Will Congress Learn from the TXU Deal?

Will Congress Learn from the TXU Deal?

The buyout and greening of the energy giant should show Washington leaders that the solutions to a cleaner energy future and a safer climate are one in the same, argues the NRDC's Eben Burnham-Snyder.

While all eyes were on the Oscars last Sunday, a dramatic new script was unfolding down in Texas: Gordon-Gecko-meets-Al-Gore; "Wall Street" crossed with "An Inconvenient Truth." Corporate raiders with a heart of green. A reckless energy company that got a second chance and learned to change its ways.

As any good story does, this one has a moral. Question is: will it be lost on Congress?

The story, of course, is the unprecedented set of commitments by a group of investors responsible for the proposed record-setting $44 billion buyout of energy giant TXU, which until the previous day had been rushing to build a sprawling fleet of old-style coal fired power plants in time to beat the prospect of new global warming emission limits.

Under an agreement in which NRDC played a pivotal role, the new buyers decided to reverse course in favor of a more balanced business vision encompassing energy efficiency, renewable energy, and a concrete commitment to cut global warming emissions. They also promised to withdraw permit applications for eight of the eleven highly controversial coal plants TXU proposed to build in Texas.

The reason these buyers nixed the plants is because they recognized it would be financial folly to attempt to build profits on an energy strategy that didn't take global warming - and global warming solutions - into account.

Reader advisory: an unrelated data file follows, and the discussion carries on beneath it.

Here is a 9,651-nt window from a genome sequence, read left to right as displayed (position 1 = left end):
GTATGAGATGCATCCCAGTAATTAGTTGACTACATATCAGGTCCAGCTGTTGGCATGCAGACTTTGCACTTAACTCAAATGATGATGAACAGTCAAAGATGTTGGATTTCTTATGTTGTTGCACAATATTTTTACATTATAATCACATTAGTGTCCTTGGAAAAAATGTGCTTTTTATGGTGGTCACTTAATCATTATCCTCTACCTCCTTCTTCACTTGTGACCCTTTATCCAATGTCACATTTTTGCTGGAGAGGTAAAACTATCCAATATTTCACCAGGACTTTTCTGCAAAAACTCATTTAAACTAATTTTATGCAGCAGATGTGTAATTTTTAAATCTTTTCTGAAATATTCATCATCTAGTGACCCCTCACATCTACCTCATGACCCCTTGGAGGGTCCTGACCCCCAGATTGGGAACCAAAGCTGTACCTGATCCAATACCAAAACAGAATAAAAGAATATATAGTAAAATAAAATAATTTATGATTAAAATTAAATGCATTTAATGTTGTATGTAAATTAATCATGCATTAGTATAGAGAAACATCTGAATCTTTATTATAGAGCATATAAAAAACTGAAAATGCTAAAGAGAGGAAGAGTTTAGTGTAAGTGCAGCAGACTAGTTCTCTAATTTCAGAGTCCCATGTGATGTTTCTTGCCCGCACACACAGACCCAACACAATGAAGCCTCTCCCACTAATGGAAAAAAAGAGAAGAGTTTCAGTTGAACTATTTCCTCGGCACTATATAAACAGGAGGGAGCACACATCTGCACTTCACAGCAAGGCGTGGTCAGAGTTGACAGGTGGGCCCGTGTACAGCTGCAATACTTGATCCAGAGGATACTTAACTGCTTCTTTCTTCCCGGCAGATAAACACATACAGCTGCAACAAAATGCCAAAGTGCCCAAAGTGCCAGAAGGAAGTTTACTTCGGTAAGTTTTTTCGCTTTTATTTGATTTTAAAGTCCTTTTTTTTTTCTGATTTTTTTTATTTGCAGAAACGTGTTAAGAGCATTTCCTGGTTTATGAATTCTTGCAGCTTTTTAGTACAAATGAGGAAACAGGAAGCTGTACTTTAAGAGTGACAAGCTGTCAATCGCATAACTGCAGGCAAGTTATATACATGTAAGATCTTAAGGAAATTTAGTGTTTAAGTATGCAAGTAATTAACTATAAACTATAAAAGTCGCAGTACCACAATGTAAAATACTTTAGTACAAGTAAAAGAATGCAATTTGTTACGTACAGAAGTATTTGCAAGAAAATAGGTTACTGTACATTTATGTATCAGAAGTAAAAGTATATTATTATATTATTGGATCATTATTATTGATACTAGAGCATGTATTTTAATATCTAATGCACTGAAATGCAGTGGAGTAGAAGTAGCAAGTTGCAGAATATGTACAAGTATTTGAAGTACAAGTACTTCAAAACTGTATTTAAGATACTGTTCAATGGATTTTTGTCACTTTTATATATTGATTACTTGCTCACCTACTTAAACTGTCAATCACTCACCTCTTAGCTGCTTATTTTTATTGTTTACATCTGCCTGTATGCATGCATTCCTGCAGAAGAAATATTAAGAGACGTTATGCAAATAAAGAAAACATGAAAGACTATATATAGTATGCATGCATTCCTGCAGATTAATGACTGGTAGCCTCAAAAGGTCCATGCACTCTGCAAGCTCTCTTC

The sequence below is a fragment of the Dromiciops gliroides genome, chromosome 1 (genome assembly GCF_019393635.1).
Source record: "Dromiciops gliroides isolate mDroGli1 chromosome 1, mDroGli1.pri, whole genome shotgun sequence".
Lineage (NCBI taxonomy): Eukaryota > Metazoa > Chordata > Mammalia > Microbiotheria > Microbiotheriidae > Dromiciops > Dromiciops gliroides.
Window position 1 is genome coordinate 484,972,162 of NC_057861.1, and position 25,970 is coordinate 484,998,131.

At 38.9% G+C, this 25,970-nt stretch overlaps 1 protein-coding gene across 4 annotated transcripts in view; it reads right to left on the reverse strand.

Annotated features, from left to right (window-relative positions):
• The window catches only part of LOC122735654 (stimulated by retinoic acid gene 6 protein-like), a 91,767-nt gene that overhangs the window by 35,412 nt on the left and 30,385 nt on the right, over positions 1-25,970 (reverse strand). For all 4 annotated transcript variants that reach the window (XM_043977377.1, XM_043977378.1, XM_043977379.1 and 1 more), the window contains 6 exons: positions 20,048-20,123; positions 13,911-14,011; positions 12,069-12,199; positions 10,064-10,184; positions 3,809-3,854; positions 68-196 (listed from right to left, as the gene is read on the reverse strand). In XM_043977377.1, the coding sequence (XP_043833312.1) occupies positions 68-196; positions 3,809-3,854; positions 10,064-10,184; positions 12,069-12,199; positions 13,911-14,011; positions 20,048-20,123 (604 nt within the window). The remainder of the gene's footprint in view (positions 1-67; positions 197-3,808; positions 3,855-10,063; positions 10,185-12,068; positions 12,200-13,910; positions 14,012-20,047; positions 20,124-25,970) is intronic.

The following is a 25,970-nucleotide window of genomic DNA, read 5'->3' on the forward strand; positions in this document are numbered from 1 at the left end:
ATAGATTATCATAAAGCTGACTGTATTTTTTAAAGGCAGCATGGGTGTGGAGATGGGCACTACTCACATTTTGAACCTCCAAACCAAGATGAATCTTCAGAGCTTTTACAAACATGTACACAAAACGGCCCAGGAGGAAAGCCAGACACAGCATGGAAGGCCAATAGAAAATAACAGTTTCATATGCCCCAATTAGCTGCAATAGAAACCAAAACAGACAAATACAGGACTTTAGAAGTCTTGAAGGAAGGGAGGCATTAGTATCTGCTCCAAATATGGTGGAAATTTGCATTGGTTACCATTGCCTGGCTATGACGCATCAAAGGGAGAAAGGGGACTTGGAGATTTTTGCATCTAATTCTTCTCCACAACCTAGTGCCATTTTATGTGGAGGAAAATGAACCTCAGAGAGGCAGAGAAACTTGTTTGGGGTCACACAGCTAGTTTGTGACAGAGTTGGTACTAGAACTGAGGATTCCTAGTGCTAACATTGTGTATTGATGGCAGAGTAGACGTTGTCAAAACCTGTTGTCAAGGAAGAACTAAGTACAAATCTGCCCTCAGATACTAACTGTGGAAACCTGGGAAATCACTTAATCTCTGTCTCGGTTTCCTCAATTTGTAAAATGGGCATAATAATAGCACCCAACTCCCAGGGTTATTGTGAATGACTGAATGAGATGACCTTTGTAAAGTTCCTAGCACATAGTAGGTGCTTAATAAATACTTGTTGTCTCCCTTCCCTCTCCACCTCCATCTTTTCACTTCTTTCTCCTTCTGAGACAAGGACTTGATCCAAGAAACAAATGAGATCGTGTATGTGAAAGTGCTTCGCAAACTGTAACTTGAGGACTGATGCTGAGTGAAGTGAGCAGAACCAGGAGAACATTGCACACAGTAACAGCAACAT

There is plenty of other business action aside from the record-breaking TXU buyout pointing towards a new energy/global warming zeitgeist. Part of the deal with the TXU buyers is that they will join General Electric, Duke Power, DuPont and several other leading U.S. businesses, along with NRDC, in the US CAP partnership that is pushing for market-based global warming emission limits to match the investments they are making in clean energy solutions.

The question here in Washington is: has Congress heeded this new business push to integrate energy and global warming policy?

Earlier this week, leaders of the major Senate and House energy committees met with the President. There were no indications that the same link the President mentioned in his State of the Union speech--energy and global warming--was considered in this meeting.

But comments from House Energy and Commerce Chairman John Dingell and House Majority Leader Steny Hoyer this week point to a growing realization that global warming and energy policies must be considered in concert to be effective. And more Washington leaders are realizing that the solutions to a cleaner energy future and a safer climate are one in the same.

On Wednesday, Mr. Dingell's commented that "A system to regulate fuel economy, without considering the nature of the fuel or the level of greenhouse gasses it emits, may be inadequate." This statement points to a clear example of this need for policy integration: liquid coal powering our nation's transportation sector.

Liquid coal fuel is being pushed by the fossil fuel industry as a solution to oil dependence. Yet this fuel is so packed with pollution that it can make a hybrid pollute like a Hummer, putting Cinderella's pumpkin-to-chariot morph to shame. With an integrated energy and climate legislative strategy, Congress can avoid pitfalls like this one, and move more towards an energy policy that embraces stronger fuel performance standards and ensures that the fuels we should be looking to use - like cellulosic ethanol - will reduce global warming emissions.

Because, after all, $3 gasoline and increased global warming devastation aren't date movies. For many Americans, they're horror flicks.

Eben Burnham-Snyder is the senior communications associate for climate and energy at the Natural Resources Defense Council.